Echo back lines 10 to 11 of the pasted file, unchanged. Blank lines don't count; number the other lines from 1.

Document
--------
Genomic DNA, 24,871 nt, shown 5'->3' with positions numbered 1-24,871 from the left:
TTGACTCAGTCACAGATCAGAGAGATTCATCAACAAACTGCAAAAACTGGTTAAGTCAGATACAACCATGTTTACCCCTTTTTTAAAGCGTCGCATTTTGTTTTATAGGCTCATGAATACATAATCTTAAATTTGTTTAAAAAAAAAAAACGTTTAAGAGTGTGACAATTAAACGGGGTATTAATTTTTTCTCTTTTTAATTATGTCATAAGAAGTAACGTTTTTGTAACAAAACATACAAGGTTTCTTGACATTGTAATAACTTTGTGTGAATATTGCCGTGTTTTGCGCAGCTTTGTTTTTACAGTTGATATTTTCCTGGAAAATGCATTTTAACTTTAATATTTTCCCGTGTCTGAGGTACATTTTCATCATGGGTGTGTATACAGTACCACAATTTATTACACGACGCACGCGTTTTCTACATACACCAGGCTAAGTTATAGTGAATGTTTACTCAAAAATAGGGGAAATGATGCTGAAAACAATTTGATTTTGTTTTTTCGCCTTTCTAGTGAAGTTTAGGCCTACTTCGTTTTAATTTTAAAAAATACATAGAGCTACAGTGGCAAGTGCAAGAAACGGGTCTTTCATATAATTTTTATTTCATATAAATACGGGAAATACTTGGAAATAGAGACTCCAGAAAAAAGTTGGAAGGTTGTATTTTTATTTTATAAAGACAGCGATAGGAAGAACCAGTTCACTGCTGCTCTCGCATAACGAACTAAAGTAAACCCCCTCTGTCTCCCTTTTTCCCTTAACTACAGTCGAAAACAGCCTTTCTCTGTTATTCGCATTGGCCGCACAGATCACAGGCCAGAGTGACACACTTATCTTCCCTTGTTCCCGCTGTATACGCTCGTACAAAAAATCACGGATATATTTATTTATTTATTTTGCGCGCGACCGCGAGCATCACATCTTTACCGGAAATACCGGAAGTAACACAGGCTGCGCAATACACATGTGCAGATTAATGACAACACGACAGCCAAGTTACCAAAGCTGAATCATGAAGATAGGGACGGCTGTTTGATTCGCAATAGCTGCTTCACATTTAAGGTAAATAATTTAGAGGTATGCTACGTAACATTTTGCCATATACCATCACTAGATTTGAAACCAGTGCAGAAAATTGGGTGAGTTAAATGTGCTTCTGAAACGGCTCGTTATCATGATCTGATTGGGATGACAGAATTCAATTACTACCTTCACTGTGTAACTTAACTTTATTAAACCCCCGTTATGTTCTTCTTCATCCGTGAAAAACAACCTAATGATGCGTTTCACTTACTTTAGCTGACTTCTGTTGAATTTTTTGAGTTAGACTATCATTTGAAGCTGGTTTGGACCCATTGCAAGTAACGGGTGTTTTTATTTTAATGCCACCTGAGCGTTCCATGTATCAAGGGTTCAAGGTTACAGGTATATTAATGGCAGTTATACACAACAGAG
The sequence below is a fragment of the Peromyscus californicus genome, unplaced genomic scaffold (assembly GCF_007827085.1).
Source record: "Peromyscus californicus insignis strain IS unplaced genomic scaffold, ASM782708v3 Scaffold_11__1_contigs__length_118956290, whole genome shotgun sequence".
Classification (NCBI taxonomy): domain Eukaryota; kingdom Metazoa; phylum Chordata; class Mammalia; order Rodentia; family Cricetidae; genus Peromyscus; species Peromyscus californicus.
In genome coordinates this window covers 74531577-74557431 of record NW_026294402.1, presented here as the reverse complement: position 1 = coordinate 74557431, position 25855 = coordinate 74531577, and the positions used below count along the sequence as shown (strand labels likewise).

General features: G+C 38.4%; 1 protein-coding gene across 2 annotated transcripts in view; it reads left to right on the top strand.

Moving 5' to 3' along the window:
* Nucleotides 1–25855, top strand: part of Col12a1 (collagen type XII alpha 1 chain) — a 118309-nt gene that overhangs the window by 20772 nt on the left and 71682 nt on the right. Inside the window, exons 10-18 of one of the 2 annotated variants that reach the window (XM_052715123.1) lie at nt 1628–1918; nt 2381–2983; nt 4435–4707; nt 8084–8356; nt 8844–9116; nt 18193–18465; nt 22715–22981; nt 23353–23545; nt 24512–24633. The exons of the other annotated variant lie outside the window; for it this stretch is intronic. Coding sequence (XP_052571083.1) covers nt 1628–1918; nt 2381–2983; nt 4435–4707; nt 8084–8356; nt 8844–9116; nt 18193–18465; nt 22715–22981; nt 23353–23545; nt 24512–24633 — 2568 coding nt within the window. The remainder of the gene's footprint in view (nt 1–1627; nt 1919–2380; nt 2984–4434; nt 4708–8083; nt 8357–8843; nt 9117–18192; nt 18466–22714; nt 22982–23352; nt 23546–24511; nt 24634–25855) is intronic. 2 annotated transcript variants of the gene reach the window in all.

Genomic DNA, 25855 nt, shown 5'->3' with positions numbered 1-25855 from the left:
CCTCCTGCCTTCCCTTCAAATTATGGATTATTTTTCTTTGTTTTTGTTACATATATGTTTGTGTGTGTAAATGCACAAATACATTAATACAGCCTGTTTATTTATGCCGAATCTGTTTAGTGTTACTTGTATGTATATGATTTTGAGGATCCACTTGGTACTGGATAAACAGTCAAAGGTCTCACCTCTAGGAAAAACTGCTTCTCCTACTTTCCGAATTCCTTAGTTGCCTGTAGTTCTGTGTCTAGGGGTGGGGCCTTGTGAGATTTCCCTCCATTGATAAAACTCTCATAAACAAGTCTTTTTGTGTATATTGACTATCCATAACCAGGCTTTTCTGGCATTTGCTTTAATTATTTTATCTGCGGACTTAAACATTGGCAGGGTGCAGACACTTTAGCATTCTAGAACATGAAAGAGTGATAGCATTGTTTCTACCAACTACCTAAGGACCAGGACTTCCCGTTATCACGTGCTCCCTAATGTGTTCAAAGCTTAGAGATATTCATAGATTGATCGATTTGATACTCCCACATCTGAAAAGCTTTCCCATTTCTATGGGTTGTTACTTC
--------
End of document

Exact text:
Genomic DNA, 25855 nt, shown 5'->3' with positions numbered 1-25855 from the left:
CCTCCTGCCTTCCCTTCAAATTATGGATTATTTTTCTTTGTTTTTGTTACATATATGTTTGTGTGTGTAAATGCACAAATACATTAATACAGCCTGTTTATTTATGCCGAATCTGTTTAGTGTTACTTGTATGTATATGATTTTGAGGATCCACTTGGTACTGGATAAACAGTCAAAGGTCTCACCTCTAGGAAAAACTGCTTCTCCTACTTTCCGAATTCCTTAGTTGCCTGTAGTTCTGTGTCTAGGGGTGGGGCCTTGTGAGATTTCCCTCCATTGATAAAACTCTCATAAACAAGTCTTTTTGTGTATATTGACTATCCATAACCAGGCTTTTCTGGCATTTGCTTTAATTATTTTATCTGCGGACTTAAACATTGGCAGGGTGCAGACACTTTAGCATTCTAGAACATGAAAGAGTGATAGCATTGTTTCTACCAACTACCTAAGGACCAGGACTTCCCGTTATCACGTGCTCCCTAATGTGTTCAAAGCTTAGAGATATTCATAGATTGATCGATTTGATACTCCCACATCTGAAAAGCTTTCCCATTTCTATGGGTTGTTACTTC